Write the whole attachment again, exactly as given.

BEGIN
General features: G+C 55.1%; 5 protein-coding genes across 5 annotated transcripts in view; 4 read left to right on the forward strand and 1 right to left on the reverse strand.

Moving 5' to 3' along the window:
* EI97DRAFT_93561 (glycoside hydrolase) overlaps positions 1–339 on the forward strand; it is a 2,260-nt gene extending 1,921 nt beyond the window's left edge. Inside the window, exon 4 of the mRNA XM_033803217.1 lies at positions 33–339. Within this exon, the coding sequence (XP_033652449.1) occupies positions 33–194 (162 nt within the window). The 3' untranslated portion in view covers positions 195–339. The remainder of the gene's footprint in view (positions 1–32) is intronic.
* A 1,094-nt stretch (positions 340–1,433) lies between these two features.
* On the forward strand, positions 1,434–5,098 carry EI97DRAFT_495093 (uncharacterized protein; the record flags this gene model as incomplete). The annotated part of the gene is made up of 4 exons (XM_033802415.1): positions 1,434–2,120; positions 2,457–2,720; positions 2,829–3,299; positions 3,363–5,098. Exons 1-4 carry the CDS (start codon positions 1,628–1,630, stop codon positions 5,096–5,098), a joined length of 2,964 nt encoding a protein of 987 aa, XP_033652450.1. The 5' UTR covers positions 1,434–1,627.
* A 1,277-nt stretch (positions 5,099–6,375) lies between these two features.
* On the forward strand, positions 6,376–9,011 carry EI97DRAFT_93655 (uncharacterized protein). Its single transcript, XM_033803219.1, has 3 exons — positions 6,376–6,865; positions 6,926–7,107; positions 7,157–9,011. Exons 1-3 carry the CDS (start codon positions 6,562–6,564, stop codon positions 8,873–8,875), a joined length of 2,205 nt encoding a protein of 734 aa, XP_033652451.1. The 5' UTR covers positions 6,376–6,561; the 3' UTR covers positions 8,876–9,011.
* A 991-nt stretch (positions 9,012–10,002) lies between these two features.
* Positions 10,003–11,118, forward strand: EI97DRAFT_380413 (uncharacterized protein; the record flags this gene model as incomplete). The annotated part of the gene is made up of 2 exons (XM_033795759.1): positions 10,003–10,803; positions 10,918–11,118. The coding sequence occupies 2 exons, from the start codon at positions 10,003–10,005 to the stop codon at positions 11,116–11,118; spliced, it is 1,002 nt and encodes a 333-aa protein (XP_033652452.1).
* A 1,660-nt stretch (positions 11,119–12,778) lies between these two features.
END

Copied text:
General features: G+C 55.1%; 5 protein-coding genes across 5 annotated transcripts in view; 4 read left to right on the forward strand and 1 right to left on the reverse strand.

Moving 5' to 3' along the window:
* EI97DRAFT_93561 (glycoside hydrolase) overlaps positions 1–339 on the forward strand; it is a 2,260-nt gene extending 1,921 nt beyond the window's left edge. Inside the window, exon 4 of the mRNA XM_033803217.1 lies at positions 33–339. Within this exon, the coding sequence (XP_033652449.1) occupies positions 33–194 (162 nt within the window). The 3' untranslated portion in view covers positions 195–339. The remainder of the gene's footprint in view (positions 1–32) is intronic.
* A 1,094-nt stretch (positions 340–1,433) lies between these two features.
* On the forward strand, positions 1,434–5,098 carry EI97DRAFT_495093 (uncharacterized protein; the record flags this gene model as incomplete). The annotated part of the gene is made up of 4 exons (XM_033802415.1): positions 1,434–2,120; positions 2,457–2,720; positions 2,829–3,299; positions 3,363–5,098. Exons 1-4 carry the CDS (start codon positions 1,628–1,630, stop codon positions 5,096–5,098), a joined length of 2,964 nt encoding a protein of 987 aa, XP_033652450.1. The 5' UTR covers positions 1,434–1,627.
* A 1,277-nt stretch (positions 5,099–6,375) lies between these two features.
* On the forward strand, positions 6,376–9,011 carry EI97DRAFT_93655 (uncharacterized protein). Its single transcript, XM_033803219.1, has 3 exons — positions 6,376–6,865; positions 6,926–7,107; positions 7,157–9,011. Exons 1-3 carry the CDS (start codon positions 6,562–6,564, stop codon positions 8,873–8,875), a joined length of 2,205 nt encoding a protein of 734 aa, XP_033652451.1. The 5' UTR covers positions 6,376–6,561; the 3' UTR covers positions 8,876–9,011.
* A 991-nt stretch (positions 9,012–10,002) lies between these two features.
* Positions 10,003–11,118, forward strand: EI97DRAFT_380413 (uncharacterized protein; the record flags this gene model as incomplete). The annotated part of the gene is made up of 2 exons (XM_033795759.1): positions 10,003–10,803; positions 10,918–11,118. The coding sequence occupies 2 exons, from the start codon at positions 10,003–10,005 to the stop codon at positions 11,116–11,118; spliced, it is 1,002 nt and encodes a 333-aa protein (XP_033652452.1).
* A 1,660-nt stretch (positions 11,119–12,778) lies between these two features.